Evelyn Scott: Excerpts From Precipitations (1920)

These looping animations are based on five different poems by Evelyn Scott (1893 - 1963). The five poems are from her collection Precipitations, which was published in 1920.


From Brooklyn

Along the shore
A black net of branches
Tangles the pulpy yellow lamps.
The shell-colored sky is lustrous with the fading sun.
Across the river Manhattan floats–
Dim gardens of fire–
And rushing invisible toward me through the fog,
A hurricane of faces.


Startled Forests: Hudson River

The thin hill pushes against the mist.
Its fading defiance sounds in the umber and red of autumn leaves.
Like a dead arm around a warm throat
Is the sagging embrace of the river
Laid grayly about the shore.

The train passes.
We emerge from a tunnel into a sky of thin blue morning glories
Where yellow lily bells tinkle down.
The paths run swiftly away under the lamp glow
Like green and blue lizards
Mottled with light.


Snow Dance

Black brooms of trees sweep the sky clean;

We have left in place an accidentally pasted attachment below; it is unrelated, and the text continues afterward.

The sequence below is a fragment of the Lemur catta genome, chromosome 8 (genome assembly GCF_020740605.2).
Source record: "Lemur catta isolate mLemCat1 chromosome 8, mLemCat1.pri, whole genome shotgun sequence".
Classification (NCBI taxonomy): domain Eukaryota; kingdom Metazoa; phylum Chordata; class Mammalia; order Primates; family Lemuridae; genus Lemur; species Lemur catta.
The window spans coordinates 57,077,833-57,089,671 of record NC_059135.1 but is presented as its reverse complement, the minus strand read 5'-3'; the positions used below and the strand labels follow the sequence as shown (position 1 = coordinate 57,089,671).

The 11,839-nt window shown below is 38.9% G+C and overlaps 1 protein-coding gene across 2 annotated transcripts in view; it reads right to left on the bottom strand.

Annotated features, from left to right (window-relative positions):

Sweep the house fronts,
And leave them bleak in sleep.
High up the empty moon
Spills her vacuity.

I dance.
My long black shadow
Weaves an invisible pattern of pain.
The snow
Is embroidered with my happiness.


Lights At Night

In the city,
Storms of light
Surge against the clouds,
Pushing up the darkness.

In the country,
Is the faint pressure of oil lamps,
That sputter,
Smothered with earth–
Extinguished in silence.



The sky along the street a gauzy yellow:
The narrow lights burn tall in the twilight.

The cool air sags,
Heavy with the thickness of bodies.
I am elated with bodies.
They have stolen me from myself.
I love the way they beat me to life,
Pay me for their cruelties.
In the close intimacy I feel for them
There is the indecency I like.

I belong to them,
To these whom I hate;
And because we can never know each other,
Or be anything to each other,
Though we have been the most,
I sell so much of me that could bring a better price.